The United States and China have come to a preliminary agreement to allow American officials to probe audit documents of U.S.-listed Chinese companies. The agreement could turn into a landmark deal that would eliminate the delisting risks faced by roughly 200 Chinese businesses trading on the U.S. stock exchanges.
Beijing to Allow U.S. Regulators to Access Audit Documents of Chinese Companies
Talks between Beijing and Washington continue to progress as the world’s two most powerful countries reach a preliminary agreement that may prevent hundreds of Chinese companies from being delisted in the U.S. Under the terms of the agreement, Public Company Accounting Oversight Board officials will gain access to audit documents of around 200 Chinese businesses that are listed in the U.S., according to statements by both countries’ regulators.
The preliminary agreement marks a crucial event and a big step towards resolving the decades-long dispute between Beijing and Washington over access to audit documents. In the statement, the regulators said U.S. inspectors are expected to start reviewing the audit documents by mid-September.
The standoff escalated further when the U.S. passed legislation two years ago to delist any U.S-listed foreign firm that does not provide access to its audit papers. Since then, only China and Hong Kong were the two states not to give access, citing national security concerns.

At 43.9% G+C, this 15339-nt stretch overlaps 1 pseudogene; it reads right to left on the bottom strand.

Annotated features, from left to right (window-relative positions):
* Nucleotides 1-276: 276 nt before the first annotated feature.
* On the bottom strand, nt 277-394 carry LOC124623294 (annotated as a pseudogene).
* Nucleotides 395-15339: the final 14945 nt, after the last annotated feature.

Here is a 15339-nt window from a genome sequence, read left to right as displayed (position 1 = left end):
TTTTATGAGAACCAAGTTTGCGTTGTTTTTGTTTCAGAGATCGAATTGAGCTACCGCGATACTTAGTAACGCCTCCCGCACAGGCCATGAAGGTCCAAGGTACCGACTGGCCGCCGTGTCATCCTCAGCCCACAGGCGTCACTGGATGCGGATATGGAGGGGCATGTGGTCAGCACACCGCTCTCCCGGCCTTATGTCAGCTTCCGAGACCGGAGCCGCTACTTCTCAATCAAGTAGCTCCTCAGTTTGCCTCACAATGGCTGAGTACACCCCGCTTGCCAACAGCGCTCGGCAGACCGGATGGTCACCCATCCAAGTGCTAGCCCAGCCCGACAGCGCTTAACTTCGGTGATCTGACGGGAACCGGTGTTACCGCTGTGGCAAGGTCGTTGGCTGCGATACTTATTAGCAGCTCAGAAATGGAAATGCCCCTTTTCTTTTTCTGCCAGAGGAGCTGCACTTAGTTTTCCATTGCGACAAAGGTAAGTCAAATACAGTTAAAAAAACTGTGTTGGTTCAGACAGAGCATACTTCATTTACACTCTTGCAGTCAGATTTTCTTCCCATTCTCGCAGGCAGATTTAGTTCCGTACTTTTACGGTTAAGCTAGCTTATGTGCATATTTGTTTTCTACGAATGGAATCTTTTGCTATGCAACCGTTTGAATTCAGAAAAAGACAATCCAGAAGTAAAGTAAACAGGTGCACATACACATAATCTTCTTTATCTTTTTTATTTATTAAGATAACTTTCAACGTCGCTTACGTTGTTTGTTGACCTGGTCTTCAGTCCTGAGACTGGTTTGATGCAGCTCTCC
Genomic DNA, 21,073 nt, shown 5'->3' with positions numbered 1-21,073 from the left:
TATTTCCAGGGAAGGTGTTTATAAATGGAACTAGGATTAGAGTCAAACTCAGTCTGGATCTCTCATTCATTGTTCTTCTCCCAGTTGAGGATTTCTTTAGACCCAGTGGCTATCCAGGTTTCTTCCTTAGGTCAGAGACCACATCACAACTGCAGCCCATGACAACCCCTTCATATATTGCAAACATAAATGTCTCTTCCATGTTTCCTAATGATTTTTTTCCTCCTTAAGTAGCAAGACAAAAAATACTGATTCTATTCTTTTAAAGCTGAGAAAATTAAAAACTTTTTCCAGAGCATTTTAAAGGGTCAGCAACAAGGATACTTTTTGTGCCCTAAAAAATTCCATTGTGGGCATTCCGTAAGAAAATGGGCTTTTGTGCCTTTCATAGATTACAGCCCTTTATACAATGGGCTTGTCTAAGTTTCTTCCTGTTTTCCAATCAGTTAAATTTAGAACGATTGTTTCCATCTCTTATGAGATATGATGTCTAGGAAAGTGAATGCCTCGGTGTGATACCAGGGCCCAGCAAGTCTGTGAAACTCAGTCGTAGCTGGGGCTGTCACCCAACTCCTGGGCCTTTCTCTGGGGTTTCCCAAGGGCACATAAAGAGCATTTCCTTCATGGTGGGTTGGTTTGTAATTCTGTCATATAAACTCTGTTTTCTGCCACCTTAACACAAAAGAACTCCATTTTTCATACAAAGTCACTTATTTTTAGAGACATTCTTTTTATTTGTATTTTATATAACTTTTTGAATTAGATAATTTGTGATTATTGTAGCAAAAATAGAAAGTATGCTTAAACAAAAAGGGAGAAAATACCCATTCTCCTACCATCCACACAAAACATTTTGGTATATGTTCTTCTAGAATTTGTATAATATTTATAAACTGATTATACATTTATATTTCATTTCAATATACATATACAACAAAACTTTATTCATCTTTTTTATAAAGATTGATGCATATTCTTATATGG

The new agreement represents a major U-turn from China, which has seen a significant economic slowdown this year. Gary Gensler, Chair of the Securities and Exchange Commission (SEC) said the deal “marks the first time we have received such detailed and specific commitments from China that they would allow PCAOB inspections and investigations meeting US standards.”
A Big Sigh of Relief for Chinese Investors
The preliminary deal between the U.S. and rapidly-evolving China comes just a week after three state-owned Chinese companies announced plans to delist from the New York Stock Exchange. In their announcement, PetroChina, China Life Insurance and China Petroleum & Chemical did not mention the audit dispute between the U.S. and China but rather cited the small trading volume of their shares in the U.S. as the primary reason behind their decision.
The agreement will also be a major relief for countless Chinese investors who have poured billions of dollars into local companies trading in the U.S. as now they stand a chance to retain access to the largest financial markets in the world. Almost 200 Chinese giants including Alibaba, JD.com, and NIO had been identified by U.S. regulators as companies that are facing delisting risks.
The Chinese securities regulator said delistings can be prevented if further collaboration between Beijing and Washington can satisfy both sides. Still, the preliminary agreement represents just the initial step, and audit reviews could take months before final decisions are made.
This article originally appeared on The Tokenist
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